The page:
What is a SKU? Meaning and in-warehouse usage
SKUs or Stock Keeping Unit codes are one of the fundamental elements for keeping track and managing stock in a warehouse. A SKU is a product's one-of-a-kind reference number, as registered in a company's system.
What characteristics define SKU codes?
Here, we descramble the meaning of SKU or Stock Keeping Unit when it comes to inventory management:
- It identifies the smallest sales unit. For example, in a footwear company one of its SKU codes could be a pair of white size 41 sports shoes of a specific model (and not each individual shoe as they are not sold separately).
- A SKU is a unique code that is usually composed of letters and numbers. Normally, it is possible to deduct from this data which product it refers to. However, those generated automatically by computerized systems are not as easy to guess. As in the previous example, a very basic SKU for a pair of white size 41 sneakers model XYZ could be DEPOR-XYZ-BLN-41.
- SKU codes are generated by the company's ERP, while the WMS connects to the ERP and manages the SKU codes in all warehouse operations.
- The parameters upon which a SKU is created are determined from the attributes of the product being stored and each combination results in a different SKU code. The white size 41 sneakers will have a certain SKU, but the size 39 ones will be assigned a different Stock Keeping Unit.
- A SKU’s function is to record the characteristics of each product stored in a specific place. Because this code represents the smallest stored unit in detail, the Stock Keeping Unit allows for greater accuracy in the warehouse's available inventory and better traceability of product references at different supply chain stages.
- If there are several units of the same SKU, they will share SKU number, since they are identical.
- SKUs can also refer to services. But, in this example, we focus on their value for warehouse inventory management.
What is the difference between SKU, EAN and UPC codes?
SKU codes in a warehouse are the master keys that unlock the doors to accurate inventory control. But in practice, product tracking is done by scanning barcodes that record each stock movement in the software. This is why SKU codes are often confused with EAN (European Article Number) or UPC (Universal Product Code) codes, or are generically called ‘barcodes’.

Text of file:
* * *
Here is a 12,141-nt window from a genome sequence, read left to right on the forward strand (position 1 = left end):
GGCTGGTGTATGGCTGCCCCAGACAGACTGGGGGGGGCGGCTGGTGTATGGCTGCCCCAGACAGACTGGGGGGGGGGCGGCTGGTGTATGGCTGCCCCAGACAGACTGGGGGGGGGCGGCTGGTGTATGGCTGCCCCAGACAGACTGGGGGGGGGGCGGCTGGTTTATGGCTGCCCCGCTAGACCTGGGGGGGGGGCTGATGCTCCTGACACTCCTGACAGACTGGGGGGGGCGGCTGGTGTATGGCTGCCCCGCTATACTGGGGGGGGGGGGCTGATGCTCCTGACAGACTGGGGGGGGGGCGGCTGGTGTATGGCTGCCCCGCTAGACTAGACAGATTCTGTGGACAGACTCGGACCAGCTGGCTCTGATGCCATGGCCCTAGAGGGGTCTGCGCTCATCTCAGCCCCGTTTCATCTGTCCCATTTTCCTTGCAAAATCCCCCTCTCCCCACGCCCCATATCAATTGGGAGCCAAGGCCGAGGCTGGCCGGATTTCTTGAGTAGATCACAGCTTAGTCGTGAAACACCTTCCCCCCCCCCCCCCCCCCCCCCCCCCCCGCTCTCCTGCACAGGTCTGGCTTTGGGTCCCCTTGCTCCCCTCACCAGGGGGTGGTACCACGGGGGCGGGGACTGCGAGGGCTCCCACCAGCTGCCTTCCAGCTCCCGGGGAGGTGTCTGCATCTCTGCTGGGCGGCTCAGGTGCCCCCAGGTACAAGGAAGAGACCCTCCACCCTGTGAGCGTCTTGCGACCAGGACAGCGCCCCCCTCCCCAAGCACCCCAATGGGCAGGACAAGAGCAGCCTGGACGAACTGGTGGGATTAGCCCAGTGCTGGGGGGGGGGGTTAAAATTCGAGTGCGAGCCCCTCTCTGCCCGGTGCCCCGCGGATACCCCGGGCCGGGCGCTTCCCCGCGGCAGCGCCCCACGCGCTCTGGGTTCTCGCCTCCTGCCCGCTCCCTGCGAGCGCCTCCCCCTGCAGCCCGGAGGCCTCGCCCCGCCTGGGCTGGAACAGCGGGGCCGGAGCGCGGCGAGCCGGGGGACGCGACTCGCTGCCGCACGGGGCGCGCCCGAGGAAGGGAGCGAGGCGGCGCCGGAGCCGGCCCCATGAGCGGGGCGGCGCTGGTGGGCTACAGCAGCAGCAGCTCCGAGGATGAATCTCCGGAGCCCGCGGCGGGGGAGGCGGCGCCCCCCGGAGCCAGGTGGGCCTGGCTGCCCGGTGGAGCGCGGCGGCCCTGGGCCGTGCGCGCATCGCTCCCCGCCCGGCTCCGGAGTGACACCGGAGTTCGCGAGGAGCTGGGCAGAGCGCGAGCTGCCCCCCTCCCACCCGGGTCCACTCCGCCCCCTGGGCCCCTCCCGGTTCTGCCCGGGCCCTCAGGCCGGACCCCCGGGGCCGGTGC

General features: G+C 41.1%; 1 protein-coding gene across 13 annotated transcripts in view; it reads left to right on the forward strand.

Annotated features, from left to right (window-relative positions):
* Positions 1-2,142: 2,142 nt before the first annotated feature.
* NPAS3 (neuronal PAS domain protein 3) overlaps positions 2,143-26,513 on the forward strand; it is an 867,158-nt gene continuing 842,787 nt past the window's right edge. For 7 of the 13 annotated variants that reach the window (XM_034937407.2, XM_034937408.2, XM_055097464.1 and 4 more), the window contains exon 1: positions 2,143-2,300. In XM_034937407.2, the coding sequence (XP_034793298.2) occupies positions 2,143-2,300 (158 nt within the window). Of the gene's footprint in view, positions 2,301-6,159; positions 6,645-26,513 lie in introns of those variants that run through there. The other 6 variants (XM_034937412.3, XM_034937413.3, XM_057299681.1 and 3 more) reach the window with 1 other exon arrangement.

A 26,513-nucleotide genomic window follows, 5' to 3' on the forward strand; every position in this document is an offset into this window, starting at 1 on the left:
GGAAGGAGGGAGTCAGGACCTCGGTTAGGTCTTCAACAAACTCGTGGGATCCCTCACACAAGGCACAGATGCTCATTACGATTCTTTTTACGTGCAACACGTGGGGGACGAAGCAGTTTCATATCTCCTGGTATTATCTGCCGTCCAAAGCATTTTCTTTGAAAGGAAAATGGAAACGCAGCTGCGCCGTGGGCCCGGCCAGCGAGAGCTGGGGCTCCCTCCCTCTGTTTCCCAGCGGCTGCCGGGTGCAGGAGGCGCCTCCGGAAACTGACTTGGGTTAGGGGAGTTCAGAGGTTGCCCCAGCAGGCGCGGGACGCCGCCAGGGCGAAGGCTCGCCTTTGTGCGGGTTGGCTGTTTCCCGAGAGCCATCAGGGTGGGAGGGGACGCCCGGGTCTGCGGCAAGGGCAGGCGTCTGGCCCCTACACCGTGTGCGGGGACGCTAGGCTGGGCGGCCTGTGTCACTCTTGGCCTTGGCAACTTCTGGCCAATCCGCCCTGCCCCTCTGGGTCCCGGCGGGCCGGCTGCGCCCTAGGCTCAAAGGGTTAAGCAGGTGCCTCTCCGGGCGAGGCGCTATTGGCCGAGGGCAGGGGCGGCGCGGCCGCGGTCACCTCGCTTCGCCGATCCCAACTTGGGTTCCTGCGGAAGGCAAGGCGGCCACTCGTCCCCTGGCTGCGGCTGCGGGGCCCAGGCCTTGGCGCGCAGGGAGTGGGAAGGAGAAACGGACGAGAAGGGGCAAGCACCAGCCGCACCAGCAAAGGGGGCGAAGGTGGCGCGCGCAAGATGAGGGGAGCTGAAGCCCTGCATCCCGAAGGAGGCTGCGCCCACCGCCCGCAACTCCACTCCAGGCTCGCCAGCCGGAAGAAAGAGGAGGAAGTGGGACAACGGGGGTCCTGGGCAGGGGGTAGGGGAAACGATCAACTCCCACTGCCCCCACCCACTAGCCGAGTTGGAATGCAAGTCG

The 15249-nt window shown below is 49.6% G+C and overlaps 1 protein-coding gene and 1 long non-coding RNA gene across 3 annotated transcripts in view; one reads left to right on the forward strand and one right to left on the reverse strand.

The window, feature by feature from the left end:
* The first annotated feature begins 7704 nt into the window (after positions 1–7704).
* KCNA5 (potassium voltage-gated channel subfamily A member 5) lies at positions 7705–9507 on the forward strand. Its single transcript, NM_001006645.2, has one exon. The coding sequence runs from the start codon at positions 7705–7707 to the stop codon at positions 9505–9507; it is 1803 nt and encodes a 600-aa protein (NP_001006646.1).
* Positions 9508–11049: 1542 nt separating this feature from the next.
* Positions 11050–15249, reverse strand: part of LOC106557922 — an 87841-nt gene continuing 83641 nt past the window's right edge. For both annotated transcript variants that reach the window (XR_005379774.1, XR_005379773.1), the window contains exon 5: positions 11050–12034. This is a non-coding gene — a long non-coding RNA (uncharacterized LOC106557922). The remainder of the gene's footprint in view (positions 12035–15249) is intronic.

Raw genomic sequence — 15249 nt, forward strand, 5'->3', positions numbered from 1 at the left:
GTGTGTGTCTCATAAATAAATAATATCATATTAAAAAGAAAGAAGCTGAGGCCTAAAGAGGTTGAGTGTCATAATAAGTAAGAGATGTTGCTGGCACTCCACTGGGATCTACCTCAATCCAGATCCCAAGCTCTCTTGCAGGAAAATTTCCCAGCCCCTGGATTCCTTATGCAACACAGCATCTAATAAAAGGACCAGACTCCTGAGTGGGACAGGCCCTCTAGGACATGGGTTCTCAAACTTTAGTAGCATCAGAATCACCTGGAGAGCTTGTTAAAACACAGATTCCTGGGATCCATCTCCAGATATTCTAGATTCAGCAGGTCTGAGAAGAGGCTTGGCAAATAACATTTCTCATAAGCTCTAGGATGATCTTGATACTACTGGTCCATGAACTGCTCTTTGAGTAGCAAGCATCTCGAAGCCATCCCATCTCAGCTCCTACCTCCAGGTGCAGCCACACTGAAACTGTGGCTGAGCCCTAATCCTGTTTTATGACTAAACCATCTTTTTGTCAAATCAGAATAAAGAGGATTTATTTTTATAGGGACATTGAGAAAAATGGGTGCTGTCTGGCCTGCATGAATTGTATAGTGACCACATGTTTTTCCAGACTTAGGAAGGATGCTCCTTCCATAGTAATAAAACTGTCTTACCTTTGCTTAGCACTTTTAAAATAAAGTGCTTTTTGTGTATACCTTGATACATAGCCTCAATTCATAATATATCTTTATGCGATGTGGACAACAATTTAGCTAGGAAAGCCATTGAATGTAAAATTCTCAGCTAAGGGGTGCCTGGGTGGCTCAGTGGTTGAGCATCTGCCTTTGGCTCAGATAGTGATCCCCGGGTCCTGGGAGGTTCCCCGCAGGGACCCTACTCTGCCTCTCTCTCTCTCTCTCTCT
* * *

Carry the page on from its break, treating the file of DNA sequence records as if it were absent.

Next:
So, what are SKUs compared to other formats? To clear up any doubt, the following table shows the main differences between them:
|SKU||Bar codes (UPC, EAN)|
|It is alphanumeric..||It is a series of numbers.|
|Its length is variable, although it should always be short (between 8 and 12 characters).||12 digits, which go with a scannable barcode.|
|Each company can set their own parameters according to the products they handle.||International standards regulate how barcodes should be configured. They are administered from the global organization called GS1.|
|A SKU contains information about the product for managing a company's inventory: colors, sizes, warehouse locations...||It comprises handy information to identify manufacturers, trading companies, production origin...|
|These data are for internal use. It can be different in each company that markets a product.||This is for external use. It is the universal code that comes marked on the product. It remains unchanged throughout the supply chain.|
The inordinate rise of the SKU: both friend and foe
Many warehouses are facing the challenge posed by the disproportionate growth of SKUs, a phenomenon known as SKU proliferation. At the root of this trend is the fact that customers demand a wide range of products and require immediate access to them. So, it is easy for the number of stored SKUs to skyrocket, increasing the minimum assumable stock levels.
Managing this complexity is key and, therefore, stock management strategies need cutting-edge tools that know how to resolve all these different situations. Ultimately, the goal is to optimize the available inventory and their in-warehouse locations. As such, it is increasingly difficult to achieve this without a powerful warehouse management system that centralizes information and uses it to improve the global performance of the warehouse installation.